Or maybe it’s just me and my crazy little family. Maybe The Boy was doomed to have this Gamer’s Mentality because both Cute Husband and I have it. But I know he has this mentality, and I can see it in the way he tenaciously attacks new challenges at school (and yes, his guitar). He approaches them in the same way he approaches a video game: he repeats a level over and over and over again until he finally levels up.

And then he moves on to the next level.

Because he does it at his own pace, he doesn’t burn himself out. The lessons aren’t too difficult for him, and he still has that enviable mindset that failure isn’t possible if you try hard enough. Just like you can beat the final boss in any video game if you try hard enough and log enough hours, you can master any skill you want if you try hard enough and put in the hours.

So maybe the Gamer’s Mentality isn’t such a bad thing, after all.

Ready for Kindergarten

I had my first ever parent-teacher conference yesterday morning. I arrived a few minutes early and waited in the front office for The Boy’s teacher to come get me. When Ms M arrived, she ushered me into the Principal’s office, which immediately made me nervous for absolutely no reason.

It was a very quick meeting. The ultimate outcome was this: The Boy is ready to start Kindergarten in the fall, he is extremely well-liked by students and faculty alike, he has made tremendous academic strides in the past year, and he possesses all the tools he needs to excel in Kindergarten.

Okay, so I really didn’t need to have a meeting to tell me that, but it was good to hear.

He still won’t have homework next year, but he will have occasional projects to work on at home from time to time. He’ll also have some more structured lessons once he starts Kindergarten, including workbooks and journals. So, really, there’s quite a bit to look forward to. It will be different, but familiar all the same.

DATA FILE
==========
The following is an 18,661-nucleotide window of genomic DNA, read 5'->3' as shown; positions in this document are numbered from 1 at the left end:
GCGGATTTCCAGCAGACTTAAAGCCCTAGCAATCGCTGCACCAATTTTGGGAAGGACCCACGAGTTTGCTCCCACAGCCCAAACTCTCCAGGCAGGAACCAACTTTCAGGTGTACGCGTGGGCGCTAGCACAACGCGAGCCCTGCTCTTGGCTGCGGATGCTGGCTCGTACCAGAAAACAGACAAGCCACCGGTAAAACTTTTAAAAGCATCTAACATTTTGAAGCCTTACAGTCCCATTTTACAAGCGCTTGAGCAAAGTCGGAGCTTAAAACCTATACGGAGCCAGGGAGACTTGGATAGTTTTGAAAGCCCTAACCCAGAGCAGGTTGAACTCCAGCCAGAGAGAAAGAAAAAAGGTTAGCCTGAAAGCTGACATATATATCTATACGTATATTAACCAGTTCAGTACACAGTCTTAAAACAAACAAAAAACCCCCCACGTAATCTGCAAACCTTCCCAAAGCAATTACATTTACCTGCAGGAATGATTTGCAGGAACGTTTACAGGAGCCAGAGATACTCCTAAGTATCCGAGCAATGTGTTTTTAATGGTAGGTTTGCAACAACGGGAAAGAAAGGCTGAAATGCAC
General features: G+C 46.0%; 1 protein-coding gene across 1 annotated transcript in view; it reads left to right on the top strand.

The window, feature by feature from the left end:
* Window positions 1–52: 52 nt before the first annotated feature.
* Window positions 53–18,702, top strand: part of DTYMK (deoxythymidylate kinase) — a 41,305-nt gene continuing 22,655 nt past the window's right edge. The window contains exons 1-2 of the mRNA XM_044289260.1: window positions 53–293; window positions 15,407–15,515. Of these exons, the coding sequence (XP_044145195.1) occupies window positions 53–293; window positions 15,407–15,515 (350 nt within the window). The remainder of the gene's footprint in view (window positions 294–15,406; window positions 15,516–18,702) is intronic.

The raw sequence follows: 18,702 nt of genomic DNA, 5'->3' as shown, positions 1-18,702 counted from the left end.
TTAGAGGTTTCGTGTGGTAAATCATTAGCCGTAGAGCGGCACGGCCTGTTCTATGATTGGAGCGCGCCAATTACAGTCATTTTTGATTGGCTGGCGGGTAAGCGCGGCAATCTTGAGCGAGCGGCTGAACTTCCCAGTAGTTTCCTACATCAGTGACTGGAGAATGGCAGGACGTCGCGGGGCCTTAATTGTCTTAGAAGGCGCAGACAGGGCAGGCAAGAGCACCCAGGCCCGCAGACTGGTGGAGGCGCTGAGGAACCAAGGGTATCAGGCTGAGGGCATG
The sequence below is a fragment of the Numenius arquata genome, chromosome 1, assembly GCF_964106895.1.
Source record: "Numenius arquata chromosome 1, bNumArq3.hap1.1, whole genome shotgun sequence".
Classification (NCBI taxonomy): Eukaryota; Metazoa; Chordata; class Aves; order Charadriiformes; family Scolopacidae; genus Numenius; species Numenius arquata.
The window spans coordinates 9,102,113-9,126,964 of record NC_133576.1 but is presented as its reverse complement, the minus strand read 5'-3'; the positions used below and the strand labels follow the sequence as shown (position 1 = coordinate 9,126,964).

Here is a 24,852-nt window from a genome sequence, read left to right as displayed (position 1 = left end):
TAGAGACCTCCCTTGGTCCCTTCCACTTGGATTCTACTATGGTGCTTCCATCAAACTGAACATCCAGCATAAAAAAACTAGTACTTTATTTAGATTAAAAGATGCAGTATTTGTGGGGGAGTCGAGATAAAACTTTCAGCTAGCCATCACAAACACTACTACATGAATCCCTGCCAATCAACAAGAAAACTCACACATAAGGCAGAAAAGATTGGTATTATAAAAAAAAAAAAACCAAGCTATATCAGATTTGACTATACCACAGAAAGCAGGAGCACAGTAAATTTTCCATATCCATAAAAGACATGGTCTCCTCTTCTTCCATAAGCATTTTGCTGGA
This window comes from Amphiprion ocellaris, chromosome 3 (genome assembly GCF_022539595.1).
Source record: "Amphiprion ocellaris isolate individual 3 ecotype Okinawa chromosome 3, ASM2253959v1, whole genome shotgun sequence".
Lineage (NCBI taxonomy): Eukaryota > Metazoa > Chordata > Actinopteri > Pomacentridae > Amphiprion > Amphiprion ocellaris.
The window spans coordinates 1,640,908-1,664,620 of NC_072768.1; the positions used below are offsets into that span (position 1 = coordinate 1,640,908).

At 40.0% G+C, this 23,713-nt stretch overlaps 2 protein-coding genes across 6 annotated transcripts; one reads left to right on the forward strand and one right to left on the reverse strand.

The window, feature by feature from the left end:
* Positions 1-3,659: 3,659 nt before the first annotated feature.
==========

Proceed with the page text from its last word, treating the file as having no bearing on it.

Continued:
I was also told that the school is looking into having calendars made featuring the children’s artwork, and guess whose art projects will be included if the calendars are made? The Boy’s “Fingerprint Tree” that I did with his class in November was selected, and another student’s “Cherry Blossoms” from the craft I led a few weeks ago was also chosen. So now it appears the bar has been set, and I need to come up with some great ideas for the next school year.

Maybe Kindergarten will be an exciting adventure for both of us.

The Boy is 5!

It may be cliche, but it’s so very true: I cannot believe that my little baby is now 5 years old.

We had a very busy – but fun! – day. It began with a trip to Dr W’s office for The Boy’s annual check-up. He is now a little more than 43″ tall and about 40.5 pounds. What’s crazy is that he has grown just a little less than 2 inches in the past year and gained a bit more than 4 pounds. He had his last immunization shot today (yes, I know it’s his birthday), but Dr W and his nurse told The Boy the best news of all: he doesn’t need to get another shot until he’s ready to go into the 7th grade. (His nurse was also pretty awesome; I don’t know how’s he did it, but she managed to give The Boy his shot without him realizing it. That meant no tears. Awesome, right?)

After his appointment, I took him to school, dropped off his updated immunization forms (no sense in delaying it, right?), then began the mad dash to get everything together for his birthday lunch.

(See, my birthday is in January and usually fell during Christmas break. As such, I didn’t have cupcakes at school on my birthday. And yes, I know I’m living vicariously through The Boy.)

First, I stopped at Walgreens to get some photos printed for The Boy’s Birthday Walk poster. (More on that in a bit.) I picked a few pictures I wanted printed, placed the order, and scurried off to pick up the cupcakes and pizzas.